Police and Crime Commissioner Dafydd Llywelyn has spent two days out and about in Powys, meeting and engaging with local communities

Commissioners are elected by the public to hold chief constables and police forces to account, and engagement has a central role to play in helping Mr Llywelyn and his team deliver their responsibilities for the communities of Dyfed-Powys.

He said developing good relationships locally is particularly important, especially when the work undertaken directly involves and affects the local communities. Mr Llywelyn added: "It is also very important that all communities have equal opportunities to be heard, which is why I travelled to Powys on November 6 and stayed there until November 7.

It was a packed couple of days, which included the following highlights on the first day:

• Meeting with Linda Pepper from Dyfodol Powys Futures, in Llandrindod Wells – Dyfodol Powys Futures received funding from the Commissioner’s Community Fund 2019 for its ‘Reaching Out / Estyn Allan’ programme.

• Meeting with Nia Lloyd, director of YFC Wales, in Builth Wells – The YFC received funding from the Commissioner’s Community Fund 2019 for its ‘What’s the Crac’ project.

• To end the first day the Commissioner attended a public meeting in Llanwrtyd Wells; accompanied by the local Neighbourhood Policing Team. It was a great opportunity to find out about local concerns, and importantly for the community to discuss these concerns with their local officers. A vital link was made between the two groups, who are now considering trialling a regular police surgery in Llanwrtyd Wells.

Day two:

• Day two started with an unannounced visit to Newtown custody suite, with the Commissioner shadowing two of his independent custody visitors to ensure that the welfare and needs of those in custody are catered for.

• It was then on to Neath Port Talbot College (NPTC) in Newtown, where the Commissioner dropped into a sampler session presented by the Powys Roads Policing Unit to A Level Public Service students, and met with students from the Gateway to Further Education course to see some of the work they did for Hate Crime Awareness Week. He finished the College visit with a meeting with Sara Clutton, Hafren Theatre manager, and lead on the Hafren Creative Youth Intervention Project which received funding from the Commissioner’s Community Fund.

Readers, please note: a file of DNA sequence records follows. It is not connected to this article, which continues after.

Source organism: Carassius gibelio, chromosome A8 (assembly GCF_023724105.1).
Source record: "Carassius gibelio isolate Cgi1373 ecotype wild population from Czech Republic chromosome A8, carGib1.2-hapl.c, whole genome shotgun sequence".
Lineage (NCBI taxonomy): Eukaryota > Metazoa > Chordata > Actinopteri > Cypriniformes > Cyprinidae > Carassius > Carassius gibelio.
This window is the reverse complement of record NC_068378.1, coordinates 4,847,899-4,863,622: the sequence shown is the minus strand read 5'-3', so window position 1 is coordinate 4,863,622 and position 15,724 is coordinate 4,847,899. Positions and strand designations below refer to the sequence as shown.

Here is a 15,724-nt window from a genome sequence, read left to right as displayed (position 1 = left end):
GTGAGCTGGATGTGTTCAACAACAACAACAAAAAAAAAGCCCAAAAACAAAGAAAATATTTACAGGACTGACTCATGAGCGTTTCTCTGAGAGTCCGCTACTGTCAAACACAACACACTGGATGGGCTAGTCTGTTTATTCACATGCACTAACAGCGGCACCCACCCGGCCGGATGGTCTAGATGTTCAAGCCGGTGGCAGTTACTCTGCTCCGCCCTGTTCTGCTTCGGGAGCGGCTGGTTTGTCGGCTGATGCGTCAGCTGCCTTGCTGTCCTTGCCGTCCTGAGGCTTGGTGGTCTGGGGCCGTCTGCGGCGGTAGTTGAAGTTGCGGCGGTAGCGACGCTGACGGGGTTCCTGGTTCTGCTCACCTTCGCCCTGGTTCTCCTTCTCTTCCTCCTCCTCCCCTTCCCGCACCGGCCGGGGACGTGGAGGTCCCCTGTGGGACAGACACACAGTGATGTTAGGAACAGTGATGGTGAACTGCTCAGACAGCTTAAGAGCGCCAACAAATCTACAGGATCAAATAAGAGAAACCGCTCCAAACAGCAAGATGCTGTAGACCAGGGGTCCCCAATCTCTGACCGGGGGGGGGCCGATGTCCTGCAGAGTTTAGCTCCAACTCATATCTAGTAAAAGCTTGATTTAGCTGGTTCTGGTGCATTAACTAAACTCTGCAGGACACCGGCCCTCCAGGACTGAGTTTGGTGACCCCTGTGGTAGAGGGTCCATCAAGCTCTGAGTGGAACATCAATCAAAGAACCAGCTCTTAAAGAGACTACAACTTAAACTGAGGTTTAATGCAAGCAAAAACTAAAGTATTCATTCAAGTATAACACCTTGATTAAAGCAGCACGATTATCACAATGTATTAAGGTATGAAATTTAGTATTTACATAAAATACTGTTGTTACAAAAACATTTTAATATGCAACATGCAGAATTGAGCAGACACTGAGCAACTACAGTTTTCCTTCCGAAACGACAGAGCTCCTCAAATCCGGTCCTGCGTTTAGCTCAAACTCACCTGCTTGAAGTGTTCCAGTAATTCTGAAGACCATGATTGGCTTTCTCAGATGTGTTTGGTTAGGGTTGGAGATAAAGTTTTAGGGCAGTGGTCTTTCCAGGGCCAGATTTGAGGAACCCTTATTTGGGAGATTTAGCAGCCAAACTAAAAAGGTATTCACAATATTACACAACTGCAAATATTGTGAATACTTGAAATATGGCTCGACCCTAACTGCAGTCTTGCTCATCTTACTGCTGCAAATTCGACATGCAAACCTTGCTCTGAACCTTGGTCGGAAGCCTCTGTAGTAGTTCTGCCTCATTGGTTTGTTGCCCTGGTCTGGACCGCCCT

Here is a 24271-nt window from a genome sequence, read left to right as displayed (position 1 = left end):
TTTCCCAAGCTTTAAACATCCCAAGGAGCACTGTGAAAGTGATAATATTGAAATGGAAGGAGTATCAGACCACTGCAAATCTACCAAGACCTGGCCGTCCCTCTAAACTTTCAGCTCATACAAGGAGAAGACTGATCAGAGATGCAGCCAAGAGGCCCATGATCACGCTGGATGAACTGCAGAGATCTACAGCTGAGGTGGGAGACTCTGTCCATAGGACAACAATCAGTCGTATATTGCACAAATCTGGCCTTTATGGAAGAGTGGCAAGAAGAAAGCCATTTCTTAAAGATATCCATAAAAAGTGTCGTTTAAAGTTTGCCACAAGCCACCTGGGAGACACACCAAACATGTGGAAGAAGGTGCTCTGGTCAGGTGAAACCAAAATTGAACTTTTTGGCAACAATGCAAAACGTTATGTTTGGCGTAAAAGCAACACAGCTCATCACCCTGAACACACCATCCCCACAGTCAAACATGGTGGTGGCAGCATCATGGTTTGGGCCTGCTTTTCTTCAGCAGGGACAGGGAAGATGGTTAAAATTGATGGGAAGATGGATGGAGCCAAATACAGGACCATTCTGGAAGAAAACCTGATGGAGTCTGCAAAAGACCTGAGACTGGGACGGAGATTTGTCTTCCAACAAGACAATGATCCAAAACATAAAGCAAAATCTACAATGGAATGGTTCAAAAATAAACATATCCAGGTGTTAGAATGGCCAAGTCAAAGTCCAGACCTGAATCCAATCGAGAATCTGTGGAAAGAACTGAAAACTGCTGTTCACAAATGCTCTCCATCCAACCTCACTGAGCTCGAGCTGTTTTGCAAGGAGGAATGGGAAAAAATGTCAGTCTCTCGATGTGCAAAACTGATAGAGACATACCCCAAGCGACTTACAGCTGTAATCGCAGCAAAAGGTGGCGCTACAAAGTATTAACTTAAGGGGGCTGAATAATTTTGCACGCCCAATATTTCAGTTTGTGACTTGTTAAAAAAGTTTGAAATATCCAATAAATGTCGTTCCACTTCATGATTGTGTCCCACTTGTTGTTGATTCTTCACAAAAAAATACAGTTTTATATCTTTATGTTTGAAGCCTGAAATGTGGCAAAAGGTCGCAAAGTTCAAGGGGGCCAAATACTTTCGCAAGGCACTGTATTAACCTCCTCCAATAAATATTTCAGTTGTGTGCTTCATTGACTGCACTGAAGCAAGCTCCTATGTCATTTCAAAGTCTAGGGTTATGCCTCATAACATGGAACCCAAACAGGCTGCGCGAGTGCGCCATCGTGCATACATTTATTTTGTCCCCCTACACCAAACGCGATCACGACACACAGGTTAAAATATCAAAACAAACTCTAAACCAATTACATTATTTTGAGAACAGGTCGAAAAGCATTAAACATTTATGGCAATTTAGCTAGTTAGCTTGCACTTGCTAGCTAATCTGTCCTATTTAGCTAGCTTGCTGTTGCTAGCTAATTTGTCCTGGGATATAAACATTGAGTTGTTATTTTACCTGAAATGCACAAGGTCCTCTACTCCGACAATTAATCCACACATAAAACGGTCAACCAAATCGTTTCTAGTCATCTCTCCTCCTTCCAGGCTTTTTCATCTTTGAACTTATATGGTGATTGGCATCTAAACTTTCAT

• The Commissioner’s next stop was with County Councillor Joy Jones; a good catch up on local issues, and then on to the Trehafren Estate, to meet with Gwen Evans, youth officer for Newtown and Welshpool and Melanie Pettit, Hafren community engagement officer. They discussed plans for the project being funded through the Commissioner’s Community Fund - The Creative Youth Intervention Project.

• The day came to an end with a visit to Newtown Youth Club, where the Commissioner sought the opinion of the young youth club members on the local police service.

Mr Llywelyn said: “I really value the opportunity to go out and meet as many people and groups as I can on community engagement days such as these.

“These are great opportunities for me to have open communication with the public, partners and stakeholders, so that the decisions I make are based on a sound understanding of the issues that affect and matter to them.

“It’s also very encouraging to be able to see first-hand the difference funding from my Community Fund really makes out there.

“I will continue to visit different areas on my community engagement days as it is so important that I get to hear your thoughts. Therefore, if you would like to request a visit or appointment please contact my office: opcc@dyfed-powys.pnn.police.uk / 01267 226440.”